- Tim Coleman of Republic, Kettle Range Conservation Group
- Dave Dashiell of Hunters, Cattle Producers of Washington
- Don Dashiell of Colville, Stevens County Commissioner
- Tom Davis of Olympia, Washington Farm Bureau
- Dave Duncan of Ellensburg, Washingtonians for Wildlife Conservation
- Tom Erskine of Camas, Washington Trails Association
- Jack Field of Ellensburg, Washington State Cattlemen’s Association
- Diane Gallegos of Tenino, Wolf Haven International
- Janey Howe of Colville, science teacher and part-time range rider
- Molly Linville of Palisades, independent cattle rancher
- Nick Martinez of Moxee, Washington State Sheep Producers
- Dan McKinley of Spangle, Mule Deer Foundation
- Dan Paul of Seattle, Humane Society of the United States
- Mark Pidgeon of Bellevue, Hunters Heritage Council
- Lisa Stone of Shelton, hunter
- Paula Swedeen of Olympia, Conservation Northwest
HUNTING — Applications for Idaho spring black bear hunts must be filed by Feb. 15 and spring turkey controlled hunt applications must be in by March 1.
Other Idaho spring dates to note:
- April 1 — Leftover controlled hunt tags for spring turkey and bear controlled hunts go on sale.
- April 8 — Youth turkey hunts open.
- April 15 — Spring turkey and spring black bear seasons start, with some controlled hunts opening later.
Hunters may apply for controlled hunts at any hunting and fishing license vendor; Fish and Game office; with a credit card by calling 1-800-55HUNT5; or online.
Spring 2015 bear controlled hunt information is in the 2014 Big Game Seasons and Rules book.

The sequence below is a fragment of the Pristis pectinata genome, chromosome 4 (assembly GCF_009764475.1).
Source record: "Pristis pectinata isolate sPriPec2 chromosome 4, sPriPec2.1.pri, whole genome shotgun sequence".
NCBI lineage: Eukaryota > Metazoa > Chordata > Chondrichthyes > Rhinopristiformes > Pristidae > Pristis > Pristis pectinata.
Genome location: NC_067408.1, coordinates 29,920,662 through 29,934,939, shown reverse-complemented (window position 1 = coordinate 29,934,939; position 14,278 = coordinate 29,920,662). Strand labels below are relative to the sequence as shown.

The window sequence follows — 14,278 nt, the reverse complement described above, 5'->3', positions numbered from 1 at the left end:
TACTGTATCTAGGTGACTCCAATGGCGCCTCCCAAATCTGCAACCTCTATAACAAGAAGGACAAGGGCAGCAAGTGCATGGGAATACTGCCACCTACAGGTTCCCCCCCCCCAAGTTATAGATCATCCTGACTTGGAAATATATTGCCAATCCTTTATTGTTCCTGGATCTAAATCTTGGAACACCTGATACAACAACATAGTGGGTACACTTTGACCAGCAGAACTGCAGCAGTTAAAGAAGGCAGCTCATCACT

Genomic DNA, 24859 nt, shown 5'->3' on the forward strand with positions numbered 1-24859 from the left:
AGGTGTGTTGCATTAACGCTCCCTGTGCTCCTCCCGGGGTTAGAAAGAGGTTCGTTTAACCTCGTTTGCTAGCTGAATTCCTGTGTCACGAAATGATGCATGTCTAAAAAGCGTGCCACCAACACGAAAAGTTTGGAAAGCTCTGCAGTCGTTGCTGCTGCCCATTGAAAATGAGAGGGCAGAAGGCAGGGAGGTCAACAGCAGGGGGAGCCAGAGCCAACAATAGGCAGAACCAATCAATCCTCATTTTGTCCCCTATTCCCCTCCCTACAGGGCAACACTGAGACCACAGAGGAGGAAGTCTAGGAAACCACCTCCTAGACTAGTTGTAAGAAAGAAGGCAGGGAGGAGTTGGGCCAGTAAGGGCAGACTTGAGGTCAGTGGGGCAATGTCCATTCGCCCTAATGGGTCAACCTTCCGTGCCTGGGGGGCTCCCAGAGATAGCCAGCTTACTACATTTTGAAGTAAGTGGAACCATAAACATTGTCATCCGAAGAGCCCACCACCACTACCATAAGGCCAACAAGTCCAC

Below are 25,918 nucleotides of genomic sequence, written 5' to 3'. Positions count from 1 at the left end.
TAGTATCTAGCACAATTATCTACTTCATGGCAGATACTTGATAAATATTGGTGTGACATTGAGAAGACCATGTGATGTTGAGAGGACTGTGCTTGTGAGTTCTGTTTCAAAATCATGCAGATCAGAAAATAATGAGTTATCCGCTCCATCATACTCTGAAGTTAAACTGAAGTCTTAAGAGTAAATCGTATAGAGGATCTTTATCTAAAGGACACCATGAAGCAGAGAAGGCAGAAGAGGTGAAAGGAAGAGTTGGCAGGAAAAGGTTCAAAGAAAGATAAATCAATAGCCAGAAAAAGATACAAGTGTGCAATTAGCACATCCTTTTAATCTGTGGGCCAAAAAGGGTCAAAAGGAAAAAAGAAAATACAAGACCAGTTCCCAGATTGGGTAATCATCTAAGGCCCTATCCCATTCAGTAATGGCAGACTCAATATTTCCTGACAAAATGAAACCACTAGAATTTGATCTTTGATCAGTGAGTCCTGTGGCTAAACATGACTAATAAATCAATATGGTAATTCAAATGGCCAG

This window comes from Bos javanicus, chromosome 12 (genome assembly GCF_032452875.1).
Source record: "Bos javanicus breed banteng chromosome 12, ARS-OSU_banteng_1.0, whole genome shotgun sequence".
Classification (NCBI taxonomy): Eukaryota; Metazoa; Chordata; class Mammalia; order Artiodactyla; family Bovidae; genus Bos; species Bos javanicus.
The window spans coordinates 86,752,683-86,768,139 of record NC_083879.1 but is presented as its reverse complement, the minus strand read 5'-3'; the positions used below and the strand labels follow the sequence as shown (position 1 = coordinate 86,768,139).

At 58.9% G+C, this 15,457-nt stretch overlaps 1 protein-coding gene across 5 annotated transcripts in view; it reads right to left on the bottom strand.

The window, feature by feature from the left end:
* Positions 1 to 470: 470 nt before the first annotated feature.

Spring turkey controlled hunt information is available in the 2014-2015 Upland Game, Furbearer and Turkey Seasons and Rules book. Both are available at all license vendors, Fish and Game offices and online.
PUBLIC LANDS — Utah’s push to wrest control of 31 million acres of federally controlled land would lead to less public access, less public involvement in land-use decisions and more drilling and strip mining, according to a new report by legal scholars.
The report, by the University of Utah law school’s Wallace Stegner Center for Land, Resources and the Environment, also concludes the move could lead to a better chance of imperiled plants and wildlife winning protection under the Endangered Species Act.
The report was co-authored by Bob Keiter, the Stegner center’s director, and John Ruple, who served in the Utah Public Lands Policy Coordinating Office under former Utah Gov. Jon Huntsman.
The story comes from the Salt Lake Tribune via the Associated Press:
“The public would have less, not more, input into land management, and all who utilize what are now public lands — industry and recreation interests alike — would likely see the cost of access increase substantially,” Ruple said. “In short, the public would suffer from this misguided effort.”
Utah Assistant Attorney General Tony Rampton disputed the report’s finding that state control would lead to diminished public access and rampant drilling and strip mining.
“One of the largest economic drivers (in Utah) is tourism and recreation,” he told The Salt Lake Tribune. “It is in the state’s interest to preserve, protect and promote that activity, just as much as mineral development. It’s all about balance.”
Utah’s Republican governor and legislators argue local officials would be better land managers and state control would make money for the state. They passed a 2012 law demanding the federal government hand over the land by 2015, but the federal government failed to do so.
The land demand does not include national parks, wilderness areas and national monuments, with the exception of the roughly 3,000-square-mile Grand Staircase-Escalante National Monument in southern Utah and its underground coal reserves.
The Stegner report concludes the 2012 law does nothing to ensure that the public continues to enjoy the same level of access and involvement in decision-making as guaranteed under federal law. The report urges the Legislature to establish management priorities and mandate resource inventories for transferred lands and to enact a state version of the National Environmental Policy Act, or NEPA.